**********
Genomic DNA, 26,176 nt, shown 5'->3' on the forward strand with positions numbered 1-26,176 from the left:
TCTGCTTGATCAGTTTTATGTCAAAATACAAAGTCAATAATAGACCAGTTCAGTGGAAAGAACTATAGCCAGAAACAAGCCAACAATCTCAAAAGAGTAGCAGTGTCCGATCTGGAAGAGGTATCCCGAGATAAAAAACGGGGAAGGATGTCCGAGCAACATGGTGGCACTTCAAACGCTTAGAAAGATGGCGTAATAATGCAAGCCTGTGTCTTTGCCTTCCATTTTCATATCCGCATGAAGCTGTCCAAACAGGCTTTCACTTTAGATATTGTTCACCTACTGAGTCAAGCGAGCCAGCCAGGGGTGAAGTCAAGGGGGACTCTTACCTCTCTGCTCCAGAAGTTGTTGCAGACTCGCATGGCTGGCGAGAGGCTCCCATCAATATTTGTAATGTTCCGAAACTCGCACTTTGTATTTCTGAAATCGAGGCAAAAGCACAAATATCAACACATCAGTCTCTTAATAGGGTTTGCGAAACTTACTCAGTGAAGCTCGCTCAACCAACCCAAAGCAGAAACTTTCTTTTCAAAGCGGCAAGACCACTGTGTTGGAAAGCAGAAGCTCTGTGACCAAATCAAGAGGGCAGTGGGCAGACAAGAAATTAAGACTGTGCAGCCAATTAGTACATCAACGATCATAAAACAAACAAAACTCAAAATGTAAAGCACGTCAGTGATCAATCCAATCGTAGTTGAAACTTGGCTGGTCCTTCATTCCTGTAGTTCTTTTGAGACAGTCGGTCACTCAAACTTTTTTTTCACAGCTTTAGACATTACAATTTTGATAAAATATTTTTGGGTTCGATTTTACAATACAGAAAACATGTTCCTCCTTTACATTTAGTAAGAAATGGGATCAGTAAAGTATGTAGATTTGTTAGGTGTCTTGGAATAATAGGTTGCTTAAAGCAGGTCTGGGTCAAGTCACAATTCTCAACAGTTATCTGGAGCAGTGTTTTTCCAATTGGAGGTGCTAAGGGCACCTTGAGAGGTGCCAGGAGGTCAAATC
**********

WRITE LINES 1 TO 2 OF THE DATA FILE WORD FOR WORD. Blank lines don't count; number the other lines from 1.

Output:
Genomic DNA, 26,176 nt, shown 5'->3' on the forward strand with positions numbered 1-26,176 from the left:
TCTGCTTGATCAGTTTTATGTCAAAATACAAAGTCAATAATAGACCAGTTCAGTGGAAAGAACTATAGCCAGAAACAAGCCAACAATCTCAAAAGAGTAGCAGTGTCCGATCTGGAAGAGGTATCCCGAGATAAAAAACGGGGAAGGATGTCCGAGCAACATGGTGGCACTTCAAACGCTTAGAAAGATGGCGTAATAATGCAAGCCTGTGTCTTTGCCTTCCATTTTCATATCCGCATGAAGCTGTCCAAACAGGCTTTCACTTTAGATATTGTTCACCTACTGAGTCAAGCGAGCCAGCCAGGGGTGAAGTCAAGGGGGACTCTTACCTCTCTGCTCCAGAAGTTGTTGCAGACTCGCATGGCTGGCGAGAGGCTCCCATCAATATTTGTAATGTTCCGAAACTCGCACTTTGTATTTCTGAAATCGAGGCAAAAGCACAAATATCAACACATCAGTCTCTTAATAGGGTTTGCGAAACTTACTCAGTGAAGCTCGCTCAACCAACCCAAAGCAGAAACTTTCTTTTCAAAGCGGCAAGACCACTGTGTTGGAAAGCAGAAGCTCTGTGACCAAATCAAGAGGGCAGTGGGCAGACAAGAAATTAAGACTGTGCAGCCAATTAGTACATCAACGATCATAAAACAAACAAAACTCAAAATGTAAAGCACGTCAGTGATCAATCCAATCGTAGTTGAAACTTGGCTGGTCCTTCATTCCTGTAGTTCTTTTGAGACAGTCGGTCACTCAAACTTTTTTTTCACAGCTTTAGACATTACAATTTTGATAAAATATTTTTGGGTTCGATTTTACAATACAGAAAACATGTTCCTCCTTTACATTTAGTAAGAAATGGGATCAGTAAAGTATGTAGATTTGTTAGGTGTCTTGGAATAATAGGTTGCTTAAAGCAGGTCTGGGTCAAGTCACAATTCTCAACAGTTATCTGGAGCAGTGTTTTTCCAATTGGAGGTGCTAAGGGCACCTTGAGAGGTGCCAGGAGGTCAAATC